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I Once Met Oliver Reed

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I first met Oliver Reed in 1971 on the beach of the Lido in Venice. He had just made The Devils. I had made Under Milk Wood. They were both being shown at the film festival there.

He was with a young lady. I suggested a speedboat to have a look at the city. Approaching the Grand Canal, she said, ‘I never knew Venice was on the water.’

‘Lots of people don’t,’ I said, not wishing to hurt her feelings.

The next time I met Oliver was in his Gothic mansion in Dorking. I wanted to make a film called Blue Blood. He liked the script and called me over to see him.

After too much wine and grass, we staggered to a pond, which he called a lake. Two men were fishing in it.

‘Poachers,’ he yelled. ‘I’ll throw you in.’ ‘Yeah,’ they laughed. ‘See you in the pub tonight, Olly.’

He had to challenge me. Downslope, he picked up a broken bough and threw it at me to catch. Then he found a dead branch. More fool him. I am a Highlander. I charged down and smote him to the ground. As he rose, I whacked his big stick again. Then he rose and clobbered me to earth. Then we both burst out laughing.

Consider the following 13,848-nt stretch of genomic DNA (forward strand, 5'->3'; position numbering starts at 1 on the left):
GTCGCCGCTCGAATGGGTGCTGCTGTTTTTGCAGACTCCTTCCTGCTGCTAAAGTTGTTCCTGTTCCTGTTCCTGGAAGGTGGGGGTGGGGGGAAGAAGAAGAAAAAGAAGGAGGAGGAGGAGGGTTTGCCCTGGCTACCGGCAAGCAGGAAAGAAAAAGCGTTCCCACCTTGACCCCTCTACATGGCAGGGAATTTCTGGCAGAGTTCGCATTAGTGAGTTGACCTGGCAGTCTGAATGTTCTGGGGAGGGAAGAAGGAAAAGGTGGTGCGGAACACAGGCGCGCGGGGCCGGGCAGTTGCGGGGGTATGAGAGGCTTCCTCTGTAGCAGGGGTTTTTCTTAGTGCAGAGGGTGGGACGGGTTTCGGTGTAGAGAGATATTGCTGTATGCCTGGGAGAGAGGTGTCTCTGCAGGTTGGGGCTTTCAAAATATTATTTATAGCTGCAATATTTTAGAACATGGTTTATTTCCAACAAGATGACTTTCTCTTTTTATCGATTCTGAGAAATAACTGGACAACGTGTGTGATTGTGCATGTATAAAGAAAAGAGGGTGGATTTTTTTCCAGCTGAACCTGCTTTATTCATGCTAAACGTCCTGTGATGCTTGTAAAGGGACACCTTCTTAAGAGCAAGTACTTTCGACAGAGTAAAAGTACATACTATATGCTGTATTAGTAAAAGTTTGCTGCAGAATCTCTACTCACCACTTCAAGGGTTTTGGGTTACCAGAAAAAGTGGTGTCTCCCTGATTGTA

We shot Blue Blood (1973) in three weeks at Longleat. I slept in the Marquess of Bath’s ornamental Kama Sutra bedroom. I managed not to impale myself on the phallic prongs sticking out from the walls.

My last jaunt with Oliver was in Athens, trying to make a film called Rider, with him and Orson Welles and Oja Kodar, Welles’s partner. After a week’s shooting, the stock markets collapsed, the producer fled, and I was stranded between two of the largest men on Earth.

We sat for fourteen hours in the Gerofinikas restaurant in Syntagma Square. Orson sat on three chairs, Oliver sat on two, and I was squeezed on one chair like fishpaste between the two monsters. We consumed 22 bottles of red wine and two dishes of every course in the place. They mainly discussed whether to smash up their hotels or to kill me. But there was a reason not to do that. Somebody had to pay for the meal.

Oliver flicked my American Express card out of my top pocket.

‘Stars don’t carry credit cards,’ he said.

‘Like royals don’t carry cash,’ I said.

‘And I will murder you,’ Orson said, ‘if you don’t pay my hotel bills and escort me and Oja from this abyss.’ So I did. Orson repaid me with the best advice ever.

‘You can solve all problems, Andrew, by six letters.’

‘What are they, awesome Orson?’

‘MP, YP, HP. My Problem, Your Problem, His or Her Problem.’

This was My Problem. I solved it for Orson and Oliver, and I saw to their exit. But I was broke – and Rider never made it to the screen.

Andrew Sinclair

This story was from August 2018 issue. Subscribe Now